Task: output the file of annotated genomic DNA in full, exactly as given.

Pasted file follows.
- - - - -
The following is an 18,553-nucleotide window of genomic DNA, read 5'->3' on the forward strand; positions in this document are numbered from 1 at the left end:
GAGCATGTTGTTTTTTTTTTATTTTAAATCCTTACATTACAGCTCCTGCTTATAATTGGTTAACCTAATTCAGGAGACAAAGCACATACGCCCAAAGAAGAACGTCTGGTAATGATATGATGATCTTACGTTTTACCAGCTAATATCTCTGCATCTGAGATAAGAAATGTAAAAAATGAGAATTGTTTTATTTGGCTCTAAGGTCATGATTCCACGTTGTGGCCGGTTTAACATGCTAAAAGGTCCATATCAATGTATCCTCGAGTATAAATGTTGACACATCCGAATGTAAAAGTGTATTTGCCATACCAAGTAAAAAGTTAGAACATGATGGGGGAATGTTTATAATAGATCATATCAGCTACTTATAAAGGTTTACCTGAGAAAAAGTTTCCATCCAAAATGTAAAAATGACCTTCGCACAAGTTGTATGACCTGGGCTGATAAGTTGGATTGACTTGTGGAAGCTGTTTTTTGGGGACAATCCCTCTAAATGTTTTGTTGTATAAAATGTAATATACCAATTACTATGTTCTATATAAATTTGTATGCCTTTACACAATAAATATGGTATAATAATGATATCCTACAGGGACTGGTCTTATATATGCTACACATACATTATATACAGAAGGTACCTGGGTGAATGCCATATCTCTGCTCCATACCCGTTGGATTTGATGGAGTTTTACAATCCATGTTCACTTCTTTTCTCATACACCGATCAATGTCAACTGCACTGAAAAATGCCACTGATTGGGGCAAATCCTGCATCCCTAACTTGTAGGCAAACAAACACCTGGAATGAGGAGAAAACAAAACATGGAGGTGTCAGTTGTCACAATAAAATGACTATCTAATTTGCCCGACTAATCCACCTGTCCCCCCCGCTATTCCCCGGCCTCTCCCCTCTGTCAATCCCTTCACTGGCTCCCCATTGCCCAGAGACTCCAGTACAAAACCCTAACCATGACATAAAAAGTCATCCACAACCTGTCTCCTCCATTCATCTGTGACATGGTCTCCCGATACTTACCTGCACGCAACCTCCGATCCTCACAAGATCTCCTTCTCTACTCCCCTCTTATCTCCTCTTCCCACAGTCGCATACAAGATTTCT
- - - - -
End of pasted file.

The following is an 18,553-nucleotide window of genomic DNA, read 5'->3' on the forward strand; positions in this document are numbered from 1 at the left end:
GAGCATGTTGTTTTTTTTTTATTTTAAATCCTTACATTACAGCTCCTGCTTATAATTGGTTAACCTAATTCAGGAGACAAAGCACATACGCCCAAAGAAGAACGTCTGGTAATGATATGATGATCTTACGTTTTACCAGCTAATATCTCTGCATCTGAGATAAGAAATGTAAAAAATGAGAATTGTTTTATTTGGCTCTAAGGTCATGATTCCACGTTGTGGCCGGTTTAACATGCTAAAAGGTCCATATCAATGTATCCTCGAGTATAAATGTTGACACATCCGAATGTAAAAGTGTATTTGCCATACCAAGTAAAAAGTTAGAACATGATGGGGGAATGTTTATAATAGATCATATCAGCTACTTATAAAGGTTTACCTGAGAAAAAGTTTCCATCCAAAATGTAAAAATGACCTTCGCACAAGTTGTATGACCTGGGCTGATAAGTTGGATTGACTTGTGGAAGCTGTTTTTTGGGGACAATCCCTCTAAATGTTTTGTTGTATAAAATGTAATATACCAATTACTATGTTCTATATAAATTTGTATGCCTTTACACAATAAATATGGTATAATAATGATATCCTACAGGGACTGGTCTTATATATGCTACACATACATTATATACAGAAGGTACCTGGGTGAATGCCATATCTCTGCTCCATACCCGTTGGATTTGATGGAGTTTTACAATCCATGTTCACTTCTTTTCTCATACACCGATCAATGTCAACTGCACTGAAAAATGCCACTGATTGGGGCAAATCCTGCATCCCTAACTTGTAGGCAAACAAACACCTGGAATGAGGAGAAAACAAAACATGGAGGTGTCAGTTGTCACAATAAAATGACTATCTAATTTGCCCGACTAATCCACCTGTCCCCCCCGCTATTCCCCGGCCTCTCCCCTCTGTCAATCCCTTCACTGGCTCCCCATTGCCCAGAGACTCCAGTACAAAACCCTAACCATGACATAAAAAGTCATCCACAACCTGTCTCCTCCATTCATCTGTGACATGGTCTCCCGATACTTACCTGCACGCAACCTCCGATCCTCACAAGATCTCCTTCTCTACTCCCCTCTTATCTCCTCTTCCCACAGTCGCATACAAGATTTCT